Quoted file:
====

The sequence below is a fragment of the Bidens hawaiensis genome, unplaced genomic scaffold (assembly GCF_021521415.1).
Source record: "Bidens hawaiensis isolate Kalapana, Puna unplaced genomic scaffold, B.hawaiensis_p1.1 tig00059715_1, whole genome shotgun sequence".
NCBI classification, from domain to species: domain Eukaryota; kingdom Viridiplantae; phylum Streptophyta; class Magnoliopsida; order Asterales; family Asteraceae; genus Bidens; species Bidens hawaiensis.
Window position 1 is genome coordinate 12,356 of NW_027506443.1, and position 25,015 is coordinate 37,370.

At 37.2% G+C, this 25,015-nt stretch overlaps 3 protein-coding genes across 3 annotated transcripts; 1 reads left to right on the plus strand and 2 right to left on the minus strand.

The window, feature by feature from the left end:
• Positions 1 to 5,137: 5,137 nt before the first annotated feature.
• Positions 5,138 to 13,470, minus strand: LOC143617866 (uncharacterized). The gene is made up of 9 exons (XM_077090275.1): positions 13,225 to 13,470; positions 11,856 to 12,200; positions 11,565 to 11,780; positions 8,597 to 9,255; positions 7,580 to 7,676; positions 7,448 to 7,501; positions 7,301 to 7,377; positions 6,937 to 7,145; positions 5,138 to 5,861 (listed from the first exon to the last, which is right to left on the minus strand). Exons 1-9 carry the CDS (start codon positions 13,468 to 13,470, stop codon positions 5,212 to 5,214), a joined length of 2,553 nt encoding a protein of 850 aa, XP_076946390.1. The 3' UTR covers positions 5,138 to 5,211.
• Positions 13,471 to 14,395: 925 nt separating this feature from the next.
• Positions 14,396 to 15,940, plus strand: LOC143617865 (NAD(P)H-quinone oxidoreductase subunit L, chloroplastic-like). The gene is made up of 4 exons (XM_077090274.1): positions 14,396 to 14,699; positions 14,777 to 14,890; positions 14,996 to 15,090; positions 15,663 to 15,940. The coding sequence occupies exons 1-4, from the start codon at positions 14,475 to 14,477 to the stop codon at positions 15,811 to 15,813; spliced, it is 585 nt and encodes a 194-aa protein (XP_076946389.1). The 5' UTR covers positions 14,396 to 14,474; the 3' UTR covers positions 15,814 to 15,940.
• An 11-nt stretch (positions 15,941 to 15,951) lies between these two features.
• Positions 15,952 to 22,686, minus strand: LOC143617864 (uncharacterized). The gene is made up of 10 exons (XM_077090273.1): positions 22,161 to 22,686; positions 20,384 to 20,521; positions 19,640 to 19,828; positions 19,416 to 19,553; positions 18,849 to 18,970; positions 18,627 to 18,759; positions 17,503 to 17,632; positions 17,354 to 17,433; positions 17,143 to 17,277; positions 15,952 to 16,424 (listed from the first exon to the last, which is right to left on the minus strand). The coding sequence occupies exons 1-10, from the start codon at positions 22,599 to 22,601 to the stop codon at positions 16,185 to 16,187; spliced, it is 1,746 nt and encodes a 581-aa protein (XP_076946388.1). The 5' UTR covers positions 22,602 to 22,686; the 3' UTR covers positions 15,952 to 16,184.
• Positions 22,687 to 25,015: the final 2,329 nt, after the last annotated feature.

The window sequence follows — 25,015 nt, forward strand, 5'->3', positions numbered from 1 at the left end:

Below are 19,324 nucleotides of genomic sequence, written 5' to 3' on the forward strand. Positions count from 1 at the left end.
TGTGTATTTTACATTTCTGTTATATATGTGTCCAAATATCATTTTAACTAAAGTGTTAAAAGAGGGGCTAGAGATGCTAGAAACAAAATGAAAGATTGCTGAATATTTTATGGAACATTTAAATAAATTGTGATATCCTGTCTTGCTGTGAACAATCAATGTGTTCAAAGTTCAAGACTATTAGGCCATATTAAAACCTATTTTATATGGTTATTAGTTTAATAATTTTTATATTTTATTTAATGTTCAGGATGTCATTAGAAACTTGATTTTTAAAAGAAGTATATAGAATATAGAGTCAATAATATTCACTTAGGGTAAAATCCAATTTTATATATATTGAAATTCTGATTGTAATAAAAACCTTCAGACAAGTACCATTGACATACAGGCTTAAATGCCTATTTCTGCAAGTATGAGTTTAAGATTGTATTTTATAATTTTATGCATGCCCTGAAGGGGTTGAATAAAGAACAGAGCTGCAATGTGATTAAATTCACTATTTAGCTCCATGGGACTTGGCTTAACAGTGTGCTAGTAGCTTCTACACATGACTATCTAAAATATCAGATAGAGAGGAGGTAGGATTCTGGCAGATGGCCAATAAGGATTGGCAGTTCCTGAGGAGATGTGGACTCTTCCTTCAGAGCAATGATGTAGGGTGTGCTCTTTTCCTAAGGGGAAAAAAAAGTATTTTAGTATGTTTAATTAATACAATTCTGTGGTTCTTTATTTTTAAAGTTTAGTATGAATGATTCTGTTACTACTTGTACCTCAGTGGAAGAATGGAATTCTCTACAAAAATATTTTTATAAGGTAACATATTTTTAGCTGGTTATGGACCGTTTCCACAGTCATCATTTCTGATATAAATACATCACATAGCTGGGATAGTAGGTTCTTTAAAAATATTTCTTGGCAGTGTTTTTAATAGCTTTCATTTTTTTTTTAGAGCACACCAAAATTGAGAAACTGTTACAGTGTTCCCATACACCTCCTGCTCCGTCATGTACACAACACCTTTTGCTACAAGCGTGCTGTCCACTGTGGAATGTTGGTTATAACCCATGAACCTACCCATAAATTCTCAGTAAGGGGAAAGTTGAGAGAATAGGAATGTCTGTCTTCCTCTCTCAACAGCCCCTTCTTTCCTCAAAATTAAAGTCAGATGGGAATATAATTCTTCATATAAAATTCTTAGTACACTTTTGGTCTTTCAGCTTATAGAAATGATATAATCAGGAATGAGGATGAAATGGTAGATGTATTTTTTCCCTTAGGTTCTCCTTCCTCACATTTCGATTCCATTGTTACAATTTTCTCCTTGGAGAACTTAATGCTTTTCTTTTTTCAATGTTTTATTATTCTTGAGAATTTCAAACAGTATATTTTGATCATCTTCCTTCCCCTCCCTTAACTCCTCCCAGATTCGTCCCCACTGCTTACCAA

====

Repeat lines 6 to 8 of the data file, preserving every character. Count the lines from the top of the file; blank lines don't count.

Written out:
The window, feature by feature from the left end:
• Positions 1 to 5,137: 5,137 nt before the first annotated feature.
• Positions 5,138 to 13,470, minus strand: LOC143617866 (uncharacterized). The gene is made up of 9 exons (XM_077090275.1): positions 13,225 to 13,470; positions 11,856 to 12,200; positions 11,565 to 11,780; positions 8,597 to 9,255; positions 7,580 to 7,676; positions 7,448 to 7,501; positions 7,301 to 7,377; positions 6,937 to 7,145; positions 5,138 to 5,861 (listed from the first exon to the last, which is right to left on the minus strand). Exons 1-9 carry the CDS (start codon positions 13,468 to 13,470, stop codon positions 5,212 to 5,214), a joined length of 2,553 nt encoding a protein of 850 aa, XP_076946390.1. The 3' UTR covers positions 5,138 to 5,211.